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2022-12-12 at 00:05 - comment by DEMOCRATIZE AB
The picture of the glove on the ground reminded me of a story an old friend told me out in the Kootenays.
His wife was a young ranger up in Kokanee Glacier Park where one of the brothers of Justin Trudeau, an avalanche victim, rests in peace at a bottom of a lake. His wife was involved in another avalanche body recovery that took out a rather large number of skiers back in the last century. She had never been trained for or involved in recovering bodies from an avalanche before. Apparently the skiers were pushed by the snow over a rock bed. Limbs were torn off bodies and faces were basically shredded from the rocks. Apparently there were many broken bones in the bodies as well. She quit her job shortly after that avalanche rescue experience and lives in the bush with her husband who was a former room mate of mine. The story really blew me away as she was a nice lady and she had a dream job. The glove picture you took, Roger, in your report brought my mind back to that story. It was one of the many avalanche lessons I have learned over the years.
I faced nearly the same fate of those avalanche victims at Nakiska ski area downhill skiing some many years ago. I decided to head to the back bowl from the top chair. I got off the chair and, as a self trained "quasi" avalanche expert, I viewed the slope that I was going to cross. There were lots of bomb blasts and avalanche patrol control zig zag switchbacks everywhere on the slope except a small section of slope under a group of small trees past the old race poma. That concerned me at first as I knew they missed that slope section and that there was some deadly avalanche risk. I decided to proceed thinking that the snow was likely potentially safe. As I crossed the slope under the trees, I heard that classic sound effect of "an explosive charge going off on the other side of a ridge in the distance sound" (which is the sound of a avalanche fracture within the slab snowpack that I have heard often). My mind subconscious took control of my body in probably 1/1000 of a second and without thinking on what to do, I did a jet turn on the tails of my Rossignol slalom racing downhill skis and flew out the way I basically came. When I got to a safe spot I turned around and an avalanche came down, across big windblown rocks and out across the green run cat track. Big chunks of ice the size of small cars like mine stopped on the green run. It blew my mind away as there was a few meters of fracture line depth and someone could have been killed other than me.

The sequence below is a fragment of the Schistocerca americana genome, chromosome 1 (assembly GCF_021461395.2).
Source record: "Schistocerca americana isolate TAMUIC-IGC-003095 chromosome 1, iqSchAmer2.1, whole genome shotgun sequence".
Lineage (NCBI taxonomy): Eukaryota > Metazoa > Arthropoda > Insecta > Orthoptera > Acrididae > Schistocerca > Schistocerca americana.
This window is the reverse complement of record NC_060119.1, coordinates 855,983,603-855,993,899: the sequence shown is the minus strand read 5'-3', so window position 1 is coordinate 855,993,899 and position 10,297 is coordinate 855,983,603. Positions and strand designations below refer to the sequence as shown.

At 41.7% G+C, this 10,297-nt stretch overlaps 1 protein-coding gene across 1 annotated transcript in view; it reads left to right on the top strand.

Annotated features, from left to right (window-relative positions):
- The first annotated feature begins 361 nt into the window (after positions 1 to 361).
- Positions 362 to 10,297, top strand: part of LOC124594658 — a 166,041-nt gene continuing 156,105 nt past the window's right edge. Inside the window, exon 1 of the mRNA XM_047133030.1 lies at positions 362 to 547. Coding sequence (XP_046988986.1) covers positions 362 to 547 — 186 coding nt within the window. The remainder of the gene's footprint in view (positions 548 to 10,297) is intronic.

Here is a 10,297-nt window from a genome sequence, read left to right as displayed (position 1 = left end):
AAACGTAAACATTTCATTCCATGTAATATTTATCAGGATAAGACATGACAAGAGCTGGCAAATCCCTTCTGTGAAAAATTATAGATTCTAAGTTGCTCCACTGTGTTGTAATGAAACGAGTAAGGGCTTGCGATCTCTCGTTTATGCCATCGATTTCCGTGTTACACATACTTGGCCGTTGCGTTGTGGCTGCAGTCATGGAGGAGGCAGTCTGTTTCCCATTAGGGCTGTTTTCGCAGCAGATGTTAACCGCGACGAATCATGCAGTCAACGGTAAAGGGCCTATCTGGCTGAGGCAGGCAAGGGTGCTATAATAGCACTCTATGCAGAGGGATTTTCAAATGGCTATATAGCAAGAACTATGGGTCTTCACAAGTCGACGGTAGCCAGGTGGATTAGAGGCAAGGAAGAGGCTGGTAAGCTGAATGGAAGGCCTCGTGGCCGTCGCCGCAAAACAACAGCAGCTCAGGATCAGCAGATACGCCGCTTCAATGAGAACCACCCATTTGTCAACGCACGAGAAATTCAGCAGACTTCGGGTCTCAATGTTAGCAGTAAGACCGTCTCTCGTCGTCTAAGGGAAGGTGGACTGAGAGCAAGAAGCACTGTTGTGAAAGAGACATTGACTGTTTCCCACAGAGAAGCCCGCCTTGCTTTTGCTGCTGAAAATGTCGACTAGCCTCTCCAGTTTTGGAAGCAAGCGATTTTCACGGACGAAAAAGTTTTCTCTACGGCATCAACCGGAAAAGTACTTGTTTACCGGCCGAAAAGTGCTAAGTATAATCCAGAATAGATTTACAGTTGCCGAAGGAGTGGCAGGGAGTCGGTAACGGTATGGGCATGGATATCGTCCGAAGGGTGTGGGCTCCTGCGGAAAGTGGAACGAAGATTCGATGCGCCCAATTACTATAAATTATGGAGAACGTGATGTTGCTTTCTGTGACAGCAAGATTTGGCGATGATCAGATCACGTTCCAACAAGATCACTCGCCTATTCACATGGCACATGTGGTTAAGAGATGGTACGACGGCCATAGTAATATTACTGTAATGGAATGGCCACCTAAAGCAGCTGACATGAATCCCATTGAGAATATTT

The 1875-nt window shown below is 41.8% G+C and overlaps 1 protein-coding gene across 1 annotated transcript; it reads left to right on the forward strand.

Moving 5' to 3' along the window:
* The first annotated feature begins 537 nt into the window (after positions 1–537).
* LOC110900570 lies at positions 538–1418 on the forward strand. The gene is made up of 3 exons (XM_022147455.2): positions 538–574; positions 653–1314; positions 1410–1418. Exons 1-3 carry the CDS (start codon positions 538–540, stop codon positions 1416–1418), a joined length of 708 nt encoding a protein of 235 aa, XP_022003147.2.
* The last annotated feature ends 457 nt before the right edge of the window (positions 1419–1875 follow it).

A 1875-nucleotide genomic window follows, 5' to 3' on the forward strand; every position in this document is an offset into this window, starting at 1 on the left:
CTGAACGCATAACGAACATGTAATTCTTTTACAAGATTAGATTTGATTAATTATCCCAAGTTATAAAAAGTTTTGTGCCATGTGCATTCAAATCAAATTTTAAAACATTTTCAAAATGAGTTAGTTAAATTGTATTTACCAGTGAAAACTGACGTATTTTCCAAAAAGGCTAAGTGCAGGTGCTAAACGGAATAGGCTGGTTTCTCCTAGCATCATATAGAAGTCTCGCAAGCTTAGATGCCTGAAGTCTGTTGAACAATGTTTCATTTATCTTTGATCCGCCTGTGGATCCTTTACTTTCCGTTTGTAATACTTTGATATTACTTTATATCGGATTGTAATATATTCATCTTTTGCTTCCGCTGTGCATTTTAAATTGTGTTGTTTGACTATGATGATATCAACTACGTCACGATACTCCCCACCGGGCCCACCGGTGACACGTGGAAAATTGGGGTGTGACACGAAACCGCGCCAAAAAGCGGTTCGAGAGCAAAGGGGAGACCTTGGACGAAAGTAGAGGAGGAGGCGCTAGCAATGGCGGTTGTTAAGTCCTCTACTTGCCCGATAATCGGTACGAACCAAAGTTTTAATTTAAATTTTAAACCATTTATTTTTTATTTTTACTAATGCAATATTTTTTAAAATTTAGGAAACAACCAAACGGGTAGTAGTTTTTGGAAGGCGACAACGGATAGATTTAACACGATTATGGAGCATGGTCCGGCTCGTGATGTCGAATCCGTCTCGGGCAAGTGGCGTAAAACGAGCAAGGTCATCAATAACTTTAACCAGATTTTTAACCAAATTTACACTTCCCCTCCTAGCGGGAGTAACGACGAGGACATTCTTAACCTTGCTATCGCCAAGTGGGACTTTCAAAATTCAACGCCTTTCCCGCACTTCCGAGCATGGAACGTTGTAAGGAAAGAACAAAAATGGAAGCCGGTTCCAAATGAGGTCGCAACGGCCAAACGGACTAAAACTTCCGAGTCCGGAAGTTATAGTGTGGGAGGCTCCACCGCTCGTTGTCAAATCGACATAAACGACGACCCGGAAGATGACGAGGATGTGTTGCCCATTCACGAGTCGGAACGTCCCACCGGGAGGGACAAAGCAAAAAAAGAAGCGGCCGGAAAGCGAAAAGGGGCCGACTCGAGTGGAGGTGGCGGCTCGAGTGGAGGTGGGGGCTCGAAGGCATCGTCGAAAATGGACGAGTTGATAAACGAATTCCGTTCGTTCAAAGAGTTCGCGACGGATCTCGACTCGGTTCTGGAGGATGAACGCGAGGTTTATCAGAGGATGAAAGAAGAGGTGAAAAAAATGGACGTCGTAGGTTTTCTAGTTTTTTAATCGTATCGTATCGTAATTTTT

I skied down to the lift and told the lifty. He told me the avalanche patrol was up top to the left of the chair. I went up the chair and met up with them and told them what happened. We traversed over to look at the avalanche debris and they were absolutely shocked that it happened and that I survived and knew what to do. I was invited after the lifts closed by the avalanche patrol to do avalanche control work up there. I appreciated that as I do enjoy explosives going off. I love that sound of bomb bomb bomb as Johnny Hooker sings.
(Hear Johnny at: https://www.google.com/search?gs_ssp=eJzj4tVP1zc0TEmriC_LNjMyYPSSLMlIzU1VKMlXyEvOLFbISy1XyC_KSU3MKwYAHWoOHg&q=theme+to+ncis+new+orleans&oq=theme+to+ncis+&aqs=chrome.1.0i355i512j46i512j69i57j0i22i30l4j0i15i22i30j0i390l2.10723j0j9&sourceid=chrome&ie=UTF-8#fpstate=ive&vld=cid:15a5bb0b
Everything "expert" skiers have told me or argued with me over the years about "ice bridging" did not apply in this situation. The deep icy snowpack deeper down snapped on a layer of faceted snow only a few millimeters thick.